1. The results have been reported of total hip replacement by a low-friction technique using high-density polyethylene for the acetabular component in 379 primary interventions, performed between November 1962 and December 1965 and followed for between four and seven years.

2. Apart from failures due to infection, the rate of which in the era under review was 3·8 per cent, late failures from mechanical causes were unusual after total hip replacement by this technique. When the socket was cemented in position, which is now routine, the late mechanical failure from all causes was only 1·3 per cent in 210 cases.

3. As regards the quality of the results and their maintenance over the years, the results were so good (Table X) that it was unnecessary to distinguish an intermediate class of "improvement" between success and failure.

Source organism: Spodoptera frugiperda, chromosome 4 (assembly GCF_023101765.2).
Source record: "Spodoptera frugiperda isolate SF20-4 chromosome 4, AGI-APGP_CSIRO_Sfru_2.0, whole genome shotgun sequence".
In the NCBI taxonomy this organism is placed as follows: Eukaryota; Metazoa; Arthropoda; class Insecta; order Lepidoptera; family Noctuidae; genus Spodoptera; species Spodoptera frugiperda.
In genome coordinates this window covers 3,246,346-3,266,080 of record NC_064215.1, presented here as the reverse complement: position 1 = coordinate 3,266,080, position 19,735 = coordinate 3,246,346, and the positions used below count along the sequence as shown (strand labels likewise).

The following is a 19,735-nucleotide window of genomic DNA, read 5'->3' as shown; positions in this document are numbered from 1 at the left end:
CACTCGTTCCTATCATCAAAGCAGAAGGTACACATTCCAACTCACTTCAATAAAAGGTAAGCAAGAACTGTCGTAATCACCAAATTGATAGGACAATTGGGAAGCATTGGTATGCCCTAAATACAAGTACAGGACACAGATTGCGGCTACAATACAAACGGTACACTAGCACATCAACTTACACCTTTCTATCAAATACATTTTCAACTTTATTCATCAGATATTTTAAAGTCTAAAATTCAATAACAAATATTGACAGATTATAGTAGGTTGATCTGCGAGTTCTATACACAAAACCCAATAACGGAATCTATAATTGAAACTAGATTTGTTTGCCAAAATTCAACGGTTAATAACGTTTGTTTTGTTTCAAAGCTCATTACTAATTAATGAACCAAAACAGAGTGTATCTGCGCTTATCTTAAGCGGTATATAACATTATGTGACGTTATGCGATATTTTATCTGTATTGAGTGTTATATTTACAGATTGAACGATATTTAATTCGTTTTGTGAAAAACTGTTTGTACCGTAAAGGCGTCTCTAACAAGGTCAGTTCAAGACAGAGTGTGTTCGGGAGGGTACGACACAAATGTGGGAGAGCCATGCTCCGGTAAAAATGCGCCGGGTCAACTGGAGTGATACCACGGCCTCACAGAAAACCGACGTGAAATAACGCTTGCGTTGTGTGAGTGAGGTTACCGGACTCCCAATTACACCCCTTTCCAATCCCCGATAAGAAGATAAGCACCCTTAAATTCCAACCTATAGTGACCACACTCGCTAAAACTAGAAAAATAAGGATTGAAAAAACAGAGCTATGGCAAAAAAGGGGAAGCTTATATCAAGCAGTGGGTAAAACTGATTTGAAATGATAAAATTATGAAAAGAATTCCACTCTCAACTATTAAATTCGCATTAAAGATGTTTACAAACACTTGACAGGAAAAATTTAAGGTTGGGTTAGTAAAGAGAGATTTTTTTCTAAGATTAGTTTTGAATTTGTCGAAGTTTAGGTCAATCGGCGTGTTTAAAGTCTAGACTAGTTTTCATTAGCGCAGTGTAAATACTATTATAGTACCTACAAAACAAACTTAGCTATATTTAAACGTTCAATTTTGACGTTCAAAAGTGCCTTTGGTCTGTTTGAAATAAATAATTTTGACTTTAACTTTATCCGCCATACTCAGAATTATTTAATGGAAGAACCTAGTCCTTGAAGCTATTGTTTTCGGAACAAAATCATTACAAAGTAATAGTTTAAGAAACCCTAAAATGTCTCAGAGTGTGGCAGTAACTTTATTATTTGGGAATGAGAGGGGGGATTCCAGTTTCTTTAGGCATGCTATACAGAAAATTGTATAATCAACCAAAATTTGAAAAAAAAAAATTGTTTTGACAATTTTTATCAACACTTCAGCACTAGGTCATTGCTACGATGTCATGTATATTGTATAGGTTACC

4. As regards relief of pain and ability to walk, the average final rating, on a scale numbered 1 to 6, was 5·9 for both, indicating 90 per cent of patients in Grade 6 (excellent) and only 10 per cent in Grade 5 (good).

5. The average recovery of movement was not as spectacular and was influenced considerably by the pre-operative range, but in all cases that range was improved on. Even starting with the stiffest of hips about one patient in four regained a right angle of flexion movement. There was no tendency to lose movement with the passage of time.

6. As regards late infection (2·2 per cent out of a total of 3·8 per cent), the various findings tend to exonerate cement as a cause.

7. The mechanical details of the technique became stabilised in the period 1959 to 1962 in the Teflon era, and with the exception of improved methods of reattachment of the greater trochanter, they are identical with our current practice in 1971.